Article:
It's tough not to be sidetracked from focussing on a company's image makeover when industry analysts, competitors and customers are falling over themselves saying what else needs to be done.
There are a lot of expectations riding on Indian, formerly known as Indian Airlines, which has changed everything from its name to the logo -- and plans a lot more. (The company name, however, remains unchanged: Indian Airlines Limited.) But more on that later.
Analysts agree on one point, however -- the timing of the strategy. "An Indian today is considered as making a difference, and his say is of significant value. That positive image of an Indian is being utilised well with the dropping of the suffix, Airlines," says Harish Bijoor, brand consultant and CEO, Harish Bijoor Consults Inc.
Wind beneath the wings
A makeover was long overdue. The last change at Indian Airlines Limited (IAL) was way back in 1967. That's when it changed its name from Indian Airlines Corporation to Indian Airlines and the green, winged logo was replaced by a slanting IA painted in white on an orange background. In the company spokesman's own words, every airline must revisit its brand every 10 to 15 years.
Besides, competition in the Indian airspace is increasing exponentially. Civil aviation ministry estimates place the growth in domestic passenger movement at over 50 per cent in the past three years: from 26.36 million in 2001-02, to 40.09 million in 2004-05.
Granted, IAL is also reaping the benefits of that increased traffic. Its balance sheet is also looking a lot better these day -- the state-owned carrier posted a post-tax profit of Rs 65.61 crore (Rs 656.1 million) in fiscal 2005.
But aviation analysts point out that was more due to focused cost-cutting initiatives, than actual attempts to increase the customer base. Initiatives such as a better insurance deal and thrifty fuel tanking plans, that is, buying fuel from states where it is cheap, worked.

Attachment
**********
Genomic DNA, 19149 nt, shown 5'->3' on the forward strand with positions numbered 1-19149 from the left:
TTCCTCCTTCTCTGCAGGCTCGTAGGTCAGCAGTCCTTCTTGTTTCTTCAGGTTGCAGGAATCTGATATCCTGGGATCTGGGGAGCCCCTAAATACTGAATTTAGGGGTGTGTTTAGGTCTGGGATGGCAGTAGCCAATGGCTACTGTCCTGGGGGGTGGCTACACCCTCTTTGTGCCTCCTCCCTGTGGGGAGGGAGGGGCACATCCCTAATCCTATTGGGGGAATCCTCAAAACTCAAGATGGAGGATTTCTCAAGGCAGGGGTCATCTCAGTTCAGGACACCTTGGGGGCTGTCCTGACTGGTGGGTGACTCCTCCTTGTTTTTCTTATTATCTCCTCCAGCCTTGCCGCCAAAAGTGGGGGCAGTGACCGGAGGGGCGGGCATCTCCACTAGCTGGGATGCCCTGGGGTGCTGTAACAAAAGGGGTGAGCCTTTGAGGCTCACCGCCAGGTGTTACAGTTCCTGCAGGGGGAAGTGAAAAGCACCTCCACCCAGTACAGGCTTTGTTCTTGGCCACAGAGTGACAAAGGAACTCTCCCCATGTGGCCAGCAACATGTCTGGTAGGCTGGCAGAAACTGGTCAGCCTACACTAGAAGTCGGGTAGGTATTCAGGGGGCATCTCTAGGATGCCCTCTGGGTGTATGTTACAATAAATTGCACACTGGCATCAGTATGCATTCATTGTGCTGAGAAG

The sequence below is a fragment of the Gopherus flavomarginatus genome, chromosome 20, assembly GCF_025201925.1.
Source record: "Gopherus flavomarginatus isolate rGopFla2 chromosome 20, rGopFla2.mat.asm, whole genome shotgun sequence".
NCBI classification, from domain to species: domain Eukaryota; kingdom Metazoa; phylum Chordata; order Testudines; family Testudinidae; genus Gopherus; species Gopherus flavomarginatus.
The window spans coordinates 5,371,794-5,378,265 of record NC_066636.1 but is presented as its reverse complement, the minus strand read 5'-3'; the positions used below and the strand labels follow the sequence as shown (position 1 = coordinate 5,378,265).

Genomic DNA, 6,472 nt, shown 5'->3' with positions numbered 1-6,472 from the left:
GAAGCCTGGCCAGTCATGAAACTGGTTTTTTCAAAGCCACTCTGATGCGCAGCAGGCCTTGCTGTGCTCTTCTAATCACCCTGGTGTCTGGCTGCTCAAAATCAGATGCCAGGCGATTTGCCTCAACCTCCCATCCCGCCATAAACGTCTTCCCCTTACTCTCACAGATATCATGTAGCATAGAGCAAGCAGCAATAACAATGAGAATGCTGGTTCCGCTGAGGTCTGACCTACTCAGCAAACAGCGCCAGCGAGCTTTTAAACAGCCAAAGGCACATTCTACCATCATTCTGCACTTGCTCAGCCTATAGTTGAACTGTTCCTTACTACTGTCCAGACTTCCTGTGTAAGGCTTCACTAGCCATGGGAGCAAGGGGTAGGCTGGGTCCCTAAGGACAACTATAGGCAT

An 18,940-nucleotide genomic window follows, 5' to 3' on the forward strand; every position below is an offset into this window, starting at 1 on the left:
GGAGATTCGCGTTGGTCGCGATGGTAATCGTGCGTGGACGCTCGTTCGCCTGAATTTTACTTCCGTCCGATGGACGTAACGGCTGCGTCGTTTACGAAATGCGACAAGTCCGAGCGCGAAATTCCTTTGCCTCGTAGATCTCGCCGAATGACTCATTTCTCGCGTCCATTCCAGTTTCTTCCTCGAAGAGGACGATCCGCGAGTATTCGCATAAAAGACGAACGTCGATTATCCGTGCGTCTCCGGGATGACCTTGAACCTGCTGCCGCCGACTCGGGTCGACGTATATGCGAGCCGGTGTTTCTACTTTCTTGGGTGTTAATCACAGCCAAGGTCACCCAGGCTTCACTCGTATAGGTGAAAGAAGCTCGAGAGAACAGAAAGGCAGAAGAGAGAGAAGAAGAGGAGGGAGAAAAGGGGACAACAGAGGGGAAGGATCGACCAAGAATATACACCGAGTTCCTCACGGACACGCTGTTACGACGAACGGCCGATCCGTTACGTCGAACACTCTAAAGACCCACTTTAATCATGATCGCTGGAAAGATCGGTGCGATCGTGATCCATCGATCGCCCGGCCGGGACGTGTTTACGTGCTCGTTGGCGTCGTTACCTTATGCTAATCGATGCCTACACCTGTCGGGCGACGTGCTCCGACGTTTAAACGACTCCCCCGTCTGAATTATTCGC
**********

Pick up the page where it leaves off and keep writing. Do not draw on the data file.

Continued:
"We also looked at non-productive areas and ruthlessly cut costs there," says a senior company official.
Marketshare, meanwhile, was crashing. From close to 100 per cent in 1990, when private carriers were allowed to operate in Indian skies, IAL's share dropped to about 30 per cent in 2004.
Compare this Jet Airways's now-50 per cent market share (following last week's Rs 2,300-crore -- Rs 23 billion -- acquisition of Air Sahara). Even the three new, low-cost airlines together account for 15-16 per cent of the market. Their advantage (apart from the oh-so-obvious cost)? A youthful, vibrant image.
"With a young staff, ad campaigns and offers galore, the newly-launched airlines are a force to reckon with," says an industry analyst. The ministry of civial aviation estimates that air transport grew 24 per cent IAL needed to act, and fast.
Three, a proposed initial public offering is on the agenda some time in the next financial year. "That would mean a complete new set of stakeholders. The IPO was yet another impetus for us to look at our brand and image," says the company spokesperson.
That's where the timing comes in. The new, leased A-319s were the first aircraft to bear the new logo.
"An airlines' biggest asset is its fleet," says the IAL spokesman. With 43 more to be acquired this year -- including A 319s, A 320s and A 321s -- IAL's older fleet will slowly be converted into cargo aircraft.
The A 319s are IAL's newest aircraft after 1993, when it bought 11 A 320s. The airline is likely to spend more than Rs 9,500 crore (Rs 95 billion) on the new aircraft and, as an industry analyst points out, "it would be silly not to make the most of it."
In flying colours
IAL obviously felt the same way. The empanelled agencies of the company were asked to submit their concept for the makeover. "The brief we were given was to come up with something that signifies change, but with an element of continuity," says Ajit Shah, executive director, R K Swamy BBDO, the agency that created the new logo.
The creative team considered several options -- the national flag, birds, animals and colours -- before zeroing in on the wheel from the Sun Temple at Konark, Orissa. "It signifies motion and represents the Indian image perfectly," adds Shah.
That was phase one. What followed were intense discussions and brainstorming to develop the idea further. The final result is quirky blue spokes -- "signifying the sky, aviation and modernity," says Shah -- against a lively orange background, an attempt to establish continuity with the old logo.